Thursday, February 12, 2009

The Magic Hockey Stick

Written by Peter Maloney and Felicia Zekauskas
Most enjoyed by hockey fans in Kindergarten through 3rd grade
What would you do if you won Wayne Gretzky's hockey stick? Do you think it would make you a better player? For the narrator of 'The Magic Hockey Stick', that's exactly what happens when her parents come home with Wayne's stick. Won at a charity auction, her father tells her to keep the stick in a safe place, but she just can't resist sneaking it off to hockey practice. Pretty soon, she's scoring one or two goals each game and leading her team to a winning season. But when the great Gretzky himself goes into a slump, there's only one thing she can do.

It's pretty hard to keep your game up without your favorite hockey stick or baseball bat or running shoes. Young readers will identify with our narrator when she has to decide whether to give up her new stick, especially since it's improving her game. But she knows she can't stand by when her favorite hockey player needs help! With rhyming text and colorful illustrations, 'The Magic Hockey Stick' is just the book for hockey players and armchair hockey fans everywhere!

Wednesday, February 11, 2009

Mr. Lincoln's Boys

Written by Staton Rabin
Illustrated by Bagram Ibatoulline
Most enjoyed by 3rd through 8th graders

Subtitled 'Being the MOSTLY True Adventures of Abraham Lincoln's Trouble-Making Sons, TAD and WILLIE', this book is a nice introduction to a side of Lincoln we don't always hear about - his life as a father.
Willie and Tad were the Lincolns' two youngest sons. Their oldest son, Robert, was away at college for most of Lincoln's presidency. This left the White House in the hands of two rambunctious boys who tried to have as much fun as possible. As you'll learn in 'Mr. Lincoln's Boys' , the two succeeded quite well. Willie and Tad were always pulling pranks, much to the aggravation of White House staff. During important meetings, the boys would barge in to greet their father, causing one visitor to ask, "Mr. President, can't you do something about those rascals?" Well, Mr. Lincoln could, but he usually chose not to.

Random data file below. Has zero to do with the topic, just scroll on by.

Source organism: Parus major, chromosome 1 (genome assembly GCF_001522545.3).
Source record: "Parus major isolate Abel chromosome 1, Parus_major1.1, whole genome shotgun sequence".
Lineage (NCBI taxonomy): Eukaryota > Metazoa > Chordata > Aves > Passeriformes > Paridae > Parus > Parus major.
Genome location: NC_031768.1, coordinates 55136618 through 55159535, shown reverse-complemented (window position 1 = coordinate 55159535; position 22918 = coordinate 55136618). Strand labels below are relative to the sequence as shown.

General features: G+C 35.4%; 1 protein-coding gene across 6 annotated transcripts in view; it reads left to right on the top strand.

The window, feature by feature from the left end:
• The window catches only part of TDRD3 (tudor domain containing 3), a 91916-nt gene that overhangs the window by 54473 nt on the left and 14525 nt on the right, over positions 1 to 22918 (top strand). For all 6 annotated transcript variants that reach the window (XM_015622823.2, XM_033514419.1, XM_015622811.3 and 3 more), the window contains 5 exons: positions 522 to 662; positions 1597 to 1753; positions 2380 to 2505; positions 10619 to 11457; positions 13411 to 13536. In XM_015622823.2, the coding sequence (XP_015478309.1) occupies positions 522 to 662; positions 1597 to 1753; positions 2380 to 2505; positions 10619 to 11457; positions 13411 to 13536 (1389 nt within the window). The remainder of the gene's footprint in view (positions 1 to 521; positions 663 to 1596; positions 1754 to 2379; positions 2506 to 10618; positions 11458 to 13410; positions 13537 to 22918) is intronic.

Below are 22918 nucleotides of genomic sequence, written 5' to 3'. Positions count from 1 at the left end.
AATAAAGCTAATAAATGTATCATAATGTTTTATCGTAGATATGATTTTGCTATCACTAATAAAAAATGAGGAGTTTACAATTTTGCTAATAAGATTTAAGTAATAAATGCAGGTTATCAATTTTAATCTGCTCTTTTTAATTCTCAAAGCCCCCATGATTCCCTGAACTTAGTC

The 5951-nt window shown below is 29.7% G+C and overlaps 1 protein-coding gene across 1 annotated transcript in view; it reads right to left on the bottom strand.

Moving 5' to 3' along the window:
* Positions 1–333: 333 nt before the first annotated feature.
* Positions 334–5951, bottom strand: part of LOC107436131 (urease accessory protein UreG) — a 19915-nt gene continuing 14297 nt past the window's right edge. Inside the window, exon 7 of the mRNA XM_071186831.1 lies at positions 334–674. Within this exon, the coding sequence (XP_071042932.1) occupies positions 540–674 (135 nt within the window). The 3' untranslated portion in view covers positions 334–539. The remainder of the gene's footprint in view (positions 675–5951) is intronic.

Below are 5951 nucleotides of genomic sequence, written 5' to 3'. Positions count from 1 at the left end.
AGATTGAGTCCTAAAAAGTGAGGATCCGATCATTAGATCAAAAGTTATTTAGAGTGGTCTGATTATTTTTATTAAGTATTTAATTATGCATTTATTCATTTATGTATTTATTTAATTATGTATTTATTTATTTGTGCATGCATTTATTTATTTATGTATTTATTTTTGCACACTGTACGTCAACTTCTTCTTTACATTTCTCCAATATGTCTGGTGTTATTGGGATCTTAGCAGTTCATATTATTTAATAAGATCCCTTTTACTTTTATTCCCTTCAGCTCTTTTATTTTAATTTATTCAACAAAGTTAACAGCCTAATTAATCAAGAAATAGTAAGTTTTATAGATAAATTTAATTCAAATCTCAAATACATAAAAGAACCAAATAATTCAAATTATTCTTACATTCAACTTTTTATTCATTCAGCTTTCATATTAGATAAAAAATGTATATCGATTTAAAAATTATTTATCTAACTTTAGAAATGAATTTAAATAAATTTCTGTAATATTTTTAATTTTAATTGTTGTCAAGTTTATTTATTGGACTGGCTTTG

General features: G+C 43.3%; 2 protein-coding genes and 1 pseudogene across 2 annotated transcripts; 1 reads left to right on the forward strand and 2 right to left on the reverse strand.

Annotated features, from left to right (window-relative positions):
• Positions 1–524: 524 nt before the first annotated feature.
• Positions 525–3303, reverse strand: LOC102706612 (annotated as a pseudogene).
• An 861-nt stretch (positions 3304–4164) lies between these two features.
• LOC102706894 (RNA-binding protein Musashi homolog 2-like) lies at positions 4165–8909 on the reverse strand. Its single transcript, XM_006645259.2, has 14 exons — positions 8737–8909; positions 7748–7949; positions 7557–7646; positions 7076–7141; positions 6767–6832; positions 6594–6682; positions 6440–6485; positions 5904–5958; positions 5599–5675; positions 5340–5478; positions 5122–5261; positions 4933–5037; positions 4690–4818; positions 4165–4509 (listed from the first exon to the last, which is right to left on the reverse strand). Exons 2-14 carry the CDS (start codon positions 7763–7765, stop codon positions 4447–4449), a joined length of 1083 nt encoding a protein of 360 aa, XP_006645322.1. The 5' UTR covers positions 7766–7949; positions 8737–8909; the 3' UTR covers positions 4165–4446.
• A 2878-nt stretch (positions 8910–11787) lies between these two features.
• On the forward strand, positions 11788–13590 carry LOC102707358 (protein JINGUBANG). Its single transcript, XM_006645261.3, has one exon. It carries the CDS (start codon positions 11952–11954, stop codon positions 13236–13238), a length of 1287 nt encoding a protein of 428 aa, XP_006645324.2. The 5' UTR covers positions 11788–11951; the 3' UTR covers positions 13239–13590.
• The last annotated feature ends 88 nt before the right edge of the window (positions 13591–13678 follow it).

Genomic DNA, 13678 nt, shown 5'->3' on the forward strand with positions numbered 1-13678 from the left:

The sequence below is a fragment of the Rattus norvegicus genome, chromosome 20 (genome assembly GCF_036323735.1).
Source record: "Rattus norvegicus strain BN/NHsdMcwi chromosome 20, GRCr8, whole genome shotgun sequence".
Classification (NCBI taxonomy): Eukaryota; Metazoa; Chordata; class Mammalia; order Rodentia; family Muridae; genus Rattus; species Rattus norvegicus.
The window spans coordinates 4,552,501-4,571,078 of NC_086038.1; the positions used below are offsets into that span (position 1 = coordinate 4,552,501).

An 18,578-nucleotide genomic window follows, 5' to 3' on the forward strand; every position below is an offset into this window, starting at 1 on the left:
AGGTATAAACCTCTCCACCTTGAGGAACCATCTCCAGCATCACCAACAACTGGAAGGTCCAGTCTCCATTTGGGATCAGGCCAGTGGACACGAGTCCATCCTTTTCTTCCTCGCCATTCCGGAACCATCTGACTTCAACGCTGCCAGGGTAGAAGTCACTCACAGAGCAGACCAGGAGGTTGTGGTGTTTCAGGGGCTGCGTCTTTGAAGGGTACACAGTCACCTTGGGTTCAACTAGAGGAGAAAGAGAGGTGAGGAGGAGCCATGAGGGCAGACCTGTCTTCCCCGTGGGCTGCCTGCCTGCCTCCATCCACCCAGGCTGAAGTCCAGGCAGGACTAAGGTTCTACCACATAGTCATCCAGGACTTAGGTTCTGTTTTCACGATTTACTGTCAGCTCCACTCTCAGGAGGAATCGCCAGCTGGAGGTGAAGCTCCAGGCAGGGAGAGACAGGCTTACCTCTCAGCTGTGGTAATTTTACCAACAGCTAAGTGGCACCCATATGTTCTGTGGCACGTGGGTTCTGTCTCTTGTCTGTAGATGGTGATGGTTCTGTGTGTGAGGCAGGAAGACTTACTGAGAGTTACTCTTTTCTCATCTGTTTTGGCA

The paintings that illustrate the book are beautiful and show the love Lincoln surely had for his boys. Many of the faces are painted so well they look like photographs. One of my favorites is of Lincoln holding young Tad in his lap while comforting him from a nightmare. The look on Lincoln's face is so full of warmth and affection, a far cry from the serious face we usually see of Lincoln. A resource list in the back offers suggestions for places and websites to visit to learn more about Lincoln and his family.

Add this to your list of Lincoln books to read as we celebrate his birthday this year.

Tuesday, February 10, 2009

Rabbit and Squirrel: A Tale of War and Peas

Written by Kara LaReau
Illustrated by Scott Magoon
Most enjoyed by everyone!

Rabbit and Squirrel have each worked hard in their gardens. Even though they have been neighbors for years, they have never spoken or shared their home-grown bounty. When some of their veggies go missing in the morning, they blame each other for being the bandit. You, the reader, know who stole the goods, but Rabbit and Squirrel keep at it, fighting even as the book ends.

As you can tell from the subtitle, this is a story about the senselessness of fighting. The conflict between Rabbit and Squirrel seems silly to us, but not to them. Their determination to keep up their quarrel goes beyond the garden. Isn't that like our fights, sometimes? What should end on the playground or in the sandbox often carries over and colors the rest of our day. Reading Rabbit and Squirrel' will remind us that misunderstandings can usually be overcome by talking and listening to others. A perfect reminder for any age!

Monday, February 9, 2009

Farmer George Plants a Nation

Written by Peggy Thomas
Illustrated by Layne Johnson
Most enjoyed by 3rd through 8th graders

When we think of George Washington, we usually remember him as a general and president, one of the Founding Fathers of America. But if you asked George himself, he quite possibly would have said he was a farmer first. A very clever and innovative farmer as well.